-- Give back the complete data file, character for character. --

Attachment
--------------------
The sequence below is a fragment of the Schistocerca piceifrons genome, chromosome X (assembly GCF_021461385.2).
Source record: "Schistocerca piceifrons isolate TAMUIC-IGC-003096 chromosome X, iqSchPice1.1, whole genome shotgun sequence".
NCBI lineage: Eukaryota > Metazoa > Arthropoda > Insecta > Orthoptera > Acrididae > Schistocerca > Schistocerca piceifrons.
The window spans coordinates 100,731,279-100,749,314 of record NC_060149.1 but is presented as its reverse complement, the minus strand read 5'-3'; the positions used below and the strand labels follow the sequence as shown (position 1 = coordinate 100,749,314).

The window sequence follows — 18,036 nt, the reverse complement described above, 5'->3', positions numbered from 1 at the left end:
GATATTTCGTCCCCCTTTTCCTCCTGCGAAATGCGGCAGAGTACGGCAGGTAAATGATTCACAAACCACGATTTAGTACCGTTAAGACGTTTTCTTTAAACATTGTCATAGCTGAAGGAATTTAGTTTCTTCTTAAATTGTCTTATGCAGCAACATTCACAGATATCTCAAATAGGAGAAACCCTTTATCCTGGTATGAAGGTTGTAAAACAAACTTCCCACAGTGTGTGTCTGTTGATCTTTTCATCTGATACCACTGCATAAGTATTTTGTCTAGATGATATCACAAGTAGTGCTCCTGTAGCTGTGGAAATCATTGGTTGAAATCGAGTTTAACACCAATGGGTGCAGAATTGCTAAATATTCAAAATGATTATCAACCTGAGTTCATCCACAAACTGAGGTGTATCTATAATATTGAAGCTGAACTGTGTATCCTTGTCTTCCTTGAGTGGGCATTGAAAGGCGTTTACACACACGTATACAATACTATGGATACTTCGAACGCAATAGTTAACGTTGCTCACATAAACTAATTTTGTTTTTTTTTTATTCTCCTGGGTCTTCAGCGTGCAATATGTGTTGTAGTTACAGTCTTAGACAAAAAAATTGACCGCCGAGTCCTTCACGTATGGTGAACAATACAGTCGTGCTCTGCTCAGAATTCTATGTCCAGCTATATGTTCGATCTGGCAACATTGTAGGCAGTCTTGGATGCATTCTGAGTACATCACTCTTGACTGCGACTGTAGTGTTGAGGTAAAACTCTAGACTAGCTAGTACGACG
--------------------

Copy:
The sequence below is a fragment of the Schistocerca piceifrons genome, chromosome X (assembly GCF_021461385.2).
Source record: "Schistocerca piceifrons isolate TAMUIC-IGC-003096 chromosome X, iqSchPice1.1, whole genome shotgun sequence".
NCBI lineage: Eukaryota > Metazoa > Arthropoda > Insecta > Orthoptera > Acrididae > Schistocerca > Schistocerca piceifrons.
The window spans coordinates 100,731,279-100,749,314 of record NC_060149.1 but is presented as its reverse complement, the minus strand read 5'-3'; the positions used below and the strand labels follow the sequence as shown (position 1 = coordinate 100,749,314).

The window sequence follows — 18,036 nt, the reverse complement described above, 5'->3', positions numbered from 1 at the left end:
GATATTTCGTCCCCCTTTTCCTCCTGCGAAATGCGGCAGAGTACGGCAGGTAAATGATTCACAAACCACGATTTAGTACCGTTAAGACGTTTTCTTTAAACATTGTCATAGCTGAAGGAATTTAGTTTCTTCTTAAATTGTCTTATGCAGCAACATTCACAGATATCTCAAATAGGAGAAACCCTTTATCCTGGTATGAAGGTTGTAAAACAAACTTCCCACAGTGTGTGTCTGTTGATCTTTTCATCTGATACCACTGCATAAGTATTTTGTCTAGATGATATCACAAGTAGTGCTCCTGTAGCTGTGGAAATCATTGGTTGAAATCGAGTTTAACACCAATGGGTGCAGAATTGCTAAATATTCAAAATGATTATCAACCTGAGTTCATCCACAAACTGAGGTGTATCTATAATATTGAAGCTGAACTGTGTATCCTTGTCTTCCTTGAGTGGGCATTGAAAGGCGTTTACACACACGTATACAATACTATGGATACTTCGAACGCAATAGTTAACGTTGCTCACATAAACTAATTTTGTTTTTTTTTTATTCTCCTGGGTCTTCAGCGTGCAATATGTGTTGTAGTTACAGTCTTAGACAAAAAAATTGACCGCCGAGTCCTTCACGTATGGTGAACAATACAGTCGTGCTCTGCTCAGAATTCTATGTCCAGCTATATGTTCGATCTGGCAACATTGTAGGCAGTCTTGGATGCATTCTGAGTACATCACTCTTGACTGCGACTGTAGTGTTGAGGTAAAACTCTAGACTAGCTAGTACGACG